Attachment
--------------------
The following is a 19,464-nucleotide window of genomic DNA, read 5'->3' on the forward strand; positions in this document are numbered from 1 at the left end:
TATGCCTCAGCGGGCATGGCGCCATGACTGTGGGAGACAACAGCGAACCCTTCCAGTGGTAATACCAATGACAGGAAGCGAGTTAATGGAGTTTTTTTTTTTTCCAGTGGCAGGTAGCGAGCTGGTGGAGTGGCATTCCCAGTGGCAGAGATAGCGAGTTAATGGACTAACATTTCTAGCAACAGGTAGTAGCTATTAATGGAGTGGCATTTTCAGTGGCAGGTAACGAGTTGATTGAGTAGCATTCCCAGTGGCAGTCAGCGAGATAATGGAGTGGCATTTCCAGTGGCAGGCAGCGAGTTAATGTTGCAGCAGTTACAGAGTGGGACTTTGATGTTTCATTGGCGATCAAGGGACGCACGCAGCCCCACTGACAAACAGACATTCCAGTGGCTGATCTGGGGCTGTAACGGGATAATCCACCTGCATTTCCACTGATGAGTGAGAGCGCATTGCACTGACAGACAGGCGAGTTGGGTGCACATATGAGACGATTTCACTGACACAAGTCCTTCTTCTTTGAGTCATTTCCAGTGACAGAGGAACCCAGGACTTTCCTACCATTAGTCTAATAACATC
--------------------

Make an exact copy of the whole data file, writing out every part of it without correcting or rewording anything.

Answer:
The following is a 19,464-nucleotide window of genomic DNA, read 5'->3' on the forward strand; positions in this document are numbered from 1 at the left end:
TATGCCTCAGCGGGCATGGCGCCATGACTGTGGGAGACAACAGCGAACCCTTCCAGTGGTAATACCAATGACAGGAAGCGAGTTAATGGAGTTTTTTTTTTTTCCAGTGGCAGGTAGCGAGCTGGTGGAGTGGCATTCCCAGTGGCAGAGATAGCGAGTTAATGGACTAACATTTCTAGCAACAGGTAGTAGCTATTAATGGAGTGGCATTTTCAGTGGCAGGTAACGAGTTGATTGAGTAGCATTCCCAGTGGCAGTCAGCGAGATAATGGAGTGGCATTTCCAGTGGCAGGCAGCGAGTTAATGTTGCAGCAGTTACAGAGTGGGACTTTGATGTTTCATTGGCGATCAAGGGACGCACGCAGCCCCACTGACAAACAGACATTCCAGTGGCTGATCTGGGGCTGTAACGGGATAATCCACCTGCATTTCCACTGATGAGTGAGAGCGCATTGCACTGACAGACAGGCGAGTTGGGTGCACATATGAGACGATTTCACTGACACAAGTCCTTCTTCTTTGAGTCATTTCCAGTGACAGAGGAACCCAGGACTTTCCTACCATTAGTCTAATAACATC